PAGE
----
Newark Police Officer Fired After Allegedly Threatening FedEx Drivers


UPDATED: Thursday February 2, 2012 6:47 PM

A Newark police officer was fired on Thursday after being accused of attempting to intimidate a FedEx driver.

Newark Mayor Jeff Hall called a news conference about Bobby Hartless, who was accused of making a threatening phone call to FedEx on Jan. 3 after missing the delivery of an iPhone, 10TV’s Glenn McEntyre reported.

According to the report, Hartless, 37, was attempting to have the driver return to his home. The report stated that Hartless told the FedEx operator that if he did not receive his package, all FedEx drivers would be in trouble.

The FedEx operator reported the threat. When a FedEx supervisor contacted Hartless, he allegedly said that he would take care of the situation and that “every driver will regret it.”

Hartless was also accused of telling the FedEx supervisor that if any of her delivery drivers got into an accident or stopped for speeding in Newark, he would make sure they would receive tickets, according to the report.

Hall said on Thursday that all the incidents surrounding Hartless led to his decision.

“He has had too many strikes and we’re beyond that,” Hall said. “This organization is about professionalism and we demand professionalism throughout all our employees and all our departments. Mr. Hartless has chosen to not follow that track, so we certainly had to address that.”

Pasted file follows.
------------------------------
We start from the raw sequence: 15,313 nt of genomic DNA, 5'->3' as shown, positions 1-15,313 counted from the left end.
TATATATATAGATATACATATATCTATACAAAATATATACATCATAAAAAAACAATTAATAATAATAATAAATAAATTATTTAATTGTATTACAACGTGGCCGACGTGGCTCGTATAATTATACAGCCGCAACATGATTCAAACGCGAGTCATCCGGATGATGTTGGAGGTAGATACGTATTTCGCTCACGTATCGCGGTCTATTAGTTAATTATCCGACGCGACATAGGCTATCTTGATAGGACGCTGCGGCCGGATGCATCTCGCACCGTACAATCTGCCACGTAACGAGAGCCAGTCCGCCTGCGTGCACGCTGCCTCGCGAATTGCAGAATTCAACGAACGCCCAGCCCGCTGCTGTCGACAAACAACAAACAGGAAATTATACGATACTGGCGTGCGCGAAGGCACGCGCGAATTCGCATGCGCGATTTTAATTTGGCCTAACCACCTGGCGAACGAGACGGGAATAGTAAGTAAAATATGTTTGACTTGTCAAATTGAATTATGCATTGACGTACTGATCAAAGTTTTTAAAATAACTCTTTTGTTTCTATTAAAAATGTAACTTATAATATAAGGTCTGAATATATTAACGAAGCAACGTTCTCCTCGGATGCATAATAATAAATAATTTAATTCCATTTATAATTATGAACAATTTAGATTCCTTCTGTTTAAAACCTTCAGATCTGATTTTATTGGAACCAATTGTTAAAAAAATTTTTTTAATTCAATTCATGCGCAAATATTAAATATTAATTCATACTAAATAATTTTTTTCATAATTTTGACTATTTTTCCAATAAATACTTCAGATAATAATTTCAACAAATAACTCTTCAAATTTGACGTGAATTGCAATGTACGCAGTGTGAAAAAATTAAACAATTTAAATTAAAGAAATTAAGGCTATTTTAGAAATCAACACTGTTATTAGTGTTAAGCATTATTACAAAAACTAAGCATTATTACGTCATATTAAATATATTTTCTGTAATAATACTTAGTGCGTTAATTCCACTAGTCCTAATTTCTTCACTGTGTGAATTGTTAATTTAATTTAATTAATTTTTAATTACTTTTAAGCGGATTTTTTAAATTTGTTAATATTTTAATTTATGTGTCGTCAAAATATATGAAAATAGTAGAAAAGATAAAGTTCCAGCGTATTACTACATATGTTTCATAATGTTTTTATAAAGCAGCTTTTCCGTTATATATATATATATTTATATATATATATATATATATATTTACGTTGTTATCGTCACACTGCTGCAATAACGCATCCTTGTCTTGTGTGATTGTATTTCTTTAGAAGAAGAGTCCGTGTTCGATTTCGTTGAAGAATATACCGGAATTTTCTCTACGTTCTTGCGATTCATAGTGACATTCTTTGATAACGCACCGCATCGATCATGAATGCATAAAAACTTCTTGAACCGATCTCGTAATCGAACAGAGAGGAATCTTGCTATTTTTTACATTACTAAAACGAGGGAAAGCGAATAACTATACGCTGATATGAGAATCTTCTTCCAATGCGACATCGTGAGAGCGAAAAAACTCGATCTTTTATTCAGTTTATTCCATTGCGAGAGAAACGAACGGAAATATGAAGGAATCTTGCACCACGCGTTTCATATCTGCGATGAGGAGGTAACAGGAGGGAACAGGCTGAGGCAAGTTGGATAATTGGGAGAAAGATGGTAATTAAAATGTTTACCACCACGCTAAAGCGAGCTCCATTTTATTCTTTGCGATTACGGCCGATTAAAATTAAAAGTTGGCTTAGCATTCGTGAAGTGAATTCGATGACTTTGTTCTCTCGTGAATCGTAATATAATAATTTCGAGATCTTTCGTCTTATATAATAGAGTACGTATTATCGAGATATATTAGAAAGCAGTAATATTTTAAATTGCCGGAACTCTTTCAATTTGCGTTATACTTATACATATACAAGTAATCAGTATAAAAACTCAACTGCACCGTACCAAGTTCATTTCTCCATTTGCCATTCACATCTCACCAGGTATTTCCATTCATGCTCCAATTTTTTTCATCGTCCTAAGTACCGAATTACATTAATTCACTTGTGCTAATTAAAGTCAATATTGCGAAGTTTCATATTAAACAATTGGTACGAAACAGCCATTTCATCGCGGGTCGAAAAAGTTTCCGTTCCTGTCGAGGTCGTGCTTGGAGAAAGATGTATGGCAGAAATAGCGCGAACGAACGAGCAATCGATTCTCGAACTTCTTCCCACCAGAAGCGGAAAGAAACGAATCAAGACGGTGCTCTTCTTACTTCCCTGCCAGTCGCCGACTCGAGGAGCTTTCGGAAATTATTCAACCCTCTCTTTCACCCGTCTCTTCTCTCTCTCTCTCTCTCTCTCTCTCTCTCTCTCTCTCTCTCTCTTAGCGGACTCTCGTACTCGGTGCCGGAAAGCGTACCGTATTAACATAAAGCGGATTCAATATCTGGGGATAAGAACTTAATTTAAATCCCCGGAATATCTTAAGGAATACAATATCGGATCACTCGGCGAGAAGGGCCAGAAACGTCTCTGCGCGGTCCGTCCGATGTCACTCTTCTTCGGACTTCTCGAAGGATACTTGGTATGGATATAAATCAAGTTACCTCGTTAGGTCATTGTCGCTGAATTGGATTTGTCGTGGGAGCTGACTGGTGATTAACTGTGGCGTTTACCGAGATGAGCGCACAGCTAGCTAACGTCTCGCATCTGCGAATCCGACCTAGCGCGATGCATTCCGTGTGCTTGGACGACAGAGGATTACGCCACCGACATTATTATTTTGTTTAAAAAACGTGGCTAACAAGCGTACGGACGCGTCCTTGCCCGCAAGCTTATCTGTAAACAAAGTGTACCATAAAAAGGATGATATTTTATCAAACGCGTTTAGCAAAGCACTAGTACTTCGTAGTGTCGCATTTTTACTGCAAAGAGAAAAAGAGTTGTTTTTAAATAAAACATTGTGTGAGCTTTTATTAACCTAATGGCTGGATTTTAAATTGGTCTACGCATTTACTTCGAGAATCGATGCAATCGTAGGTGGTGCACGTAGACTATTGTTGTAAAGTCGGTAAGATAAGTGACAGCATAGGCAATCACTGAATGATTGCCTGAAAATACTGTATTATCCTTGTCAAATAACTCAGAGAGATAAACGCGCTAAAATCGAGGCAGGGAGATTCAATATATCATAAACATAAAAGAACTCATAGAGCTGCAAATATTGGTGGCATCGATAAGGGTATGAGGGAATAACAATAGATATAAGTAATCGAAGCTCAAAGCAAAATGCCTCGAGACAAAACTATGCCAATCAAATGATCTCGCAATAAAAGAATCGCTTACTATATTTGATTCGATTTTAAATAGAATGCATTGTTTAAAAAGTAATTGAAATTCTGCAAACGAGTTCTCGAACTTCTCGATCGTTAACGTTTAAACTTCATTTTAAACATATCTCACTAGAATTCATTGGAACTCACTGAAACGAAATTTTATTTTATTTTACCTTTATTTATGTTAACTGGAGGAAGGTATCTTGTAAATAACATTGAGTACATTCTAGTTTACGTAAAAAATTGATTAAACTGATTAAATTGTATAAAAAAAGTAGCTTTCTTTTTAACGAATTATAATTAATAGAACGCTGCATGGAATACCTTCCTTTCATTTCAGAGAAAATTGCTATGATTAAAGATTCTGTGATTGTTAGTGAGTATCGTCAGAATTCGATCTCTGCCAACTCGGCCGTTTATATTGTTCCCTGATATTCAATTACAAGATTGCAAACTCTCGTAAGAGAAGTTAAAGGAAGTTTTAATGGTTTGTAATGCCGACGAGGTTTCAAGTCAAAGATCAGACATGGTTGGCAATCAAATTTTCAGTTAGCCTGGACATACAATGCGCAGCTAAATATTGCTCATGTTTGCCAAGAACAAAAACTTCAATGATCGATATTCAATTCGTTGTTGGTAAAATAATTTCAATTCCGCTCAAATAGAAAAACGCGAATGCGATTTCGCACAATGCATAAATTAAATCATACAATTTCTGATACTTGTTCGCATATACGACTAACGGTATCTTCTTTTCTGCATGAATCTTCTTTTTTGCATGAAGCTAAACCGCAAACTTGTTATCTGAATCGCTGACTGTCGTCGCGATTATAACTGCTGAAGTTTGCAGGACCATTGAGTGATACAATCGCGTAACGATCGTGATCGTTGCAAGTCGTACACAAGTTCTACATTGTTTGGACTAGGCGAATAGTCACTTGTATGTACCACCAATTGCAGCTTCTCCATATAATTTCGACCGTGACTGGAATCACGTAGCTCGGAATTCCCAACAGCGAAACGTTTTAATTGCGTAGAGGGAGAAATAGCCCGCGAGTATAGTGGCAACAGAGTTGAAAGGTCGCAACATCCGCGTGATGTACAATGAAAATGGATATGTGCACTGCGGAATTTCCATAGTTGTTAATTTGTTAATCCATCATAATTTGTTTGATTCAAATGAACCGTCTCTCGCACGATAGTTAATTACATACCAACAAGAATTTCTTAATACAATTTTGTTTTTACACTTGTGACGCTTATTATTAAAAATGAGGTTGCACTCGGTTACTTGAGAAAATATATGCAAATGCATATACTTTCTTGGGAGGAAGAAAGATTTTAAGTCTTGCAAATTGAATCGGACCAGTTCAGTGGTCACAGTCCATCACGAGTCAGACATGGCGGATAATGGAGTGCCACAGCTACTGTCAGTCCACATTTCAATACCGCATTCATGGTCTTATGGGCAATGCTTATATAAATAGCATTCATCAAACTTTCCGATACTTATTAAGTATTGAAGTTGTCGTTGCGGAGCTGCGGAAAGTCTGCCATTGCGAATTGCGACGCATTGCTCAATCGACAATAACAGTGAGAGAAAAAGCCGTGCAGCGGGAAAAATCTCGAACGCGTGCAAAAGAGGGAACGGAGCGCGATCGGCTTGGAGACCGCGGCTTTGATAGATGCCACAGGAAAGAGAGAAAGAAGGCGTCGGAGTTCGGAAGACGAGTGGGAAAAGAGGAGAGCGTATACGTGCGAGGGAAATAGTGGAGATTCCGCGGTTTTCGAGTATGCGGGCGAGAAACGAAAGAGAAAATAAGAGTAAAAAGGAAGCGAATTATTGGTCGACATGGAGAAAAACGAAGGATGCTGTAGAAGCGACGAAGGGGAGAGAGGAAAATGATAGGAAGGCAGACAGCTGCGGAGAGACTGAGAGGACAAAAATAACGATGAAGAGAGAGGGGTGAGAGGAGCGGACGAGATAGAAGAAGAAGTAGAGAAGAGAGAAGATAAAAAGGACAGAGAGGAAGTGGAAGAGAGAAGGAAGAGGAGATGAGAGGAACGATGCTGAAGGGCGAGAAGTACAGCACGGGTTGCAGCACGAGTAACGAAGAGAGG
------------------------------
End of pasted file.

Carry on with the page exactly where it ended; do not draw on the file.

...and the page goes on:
Hartless, who is a member of the police union, is entitled to an appeal process, but officials said they did not know if Hartless would pursue the process.

Newark Police Chief Steve Sarver said that Hartless comes to work and does his job each day but said his record was troubling.

“This is a pattern of misconduct off the job, but each and every time he does it, we get dragged into it,” Sarver said. “He represents us, and we have a code of ethics, and we have values and rules that we adhere to, and this is not the kind of behavior that we want our employees engaging in.”

An internal investigation at the city of Newark Division of Police found Hartless guilty of four separate allegations and violating multiple policies, including the department’s code of ethics and professional standards, McEntyre reported.

Hartless had been disciplined by the Newark Division of Police before. In 2011, he was disciplined for allegedly engaging in an “ill-advised” police pursuit and suspended in 2010 after being charged with disorderly conduct while allegedly disciplining his daughter.

Hartless was also suspended in 2009 for allegedly leaving the scene of a crash where he later admitted he was drunk, 10TV News reported.

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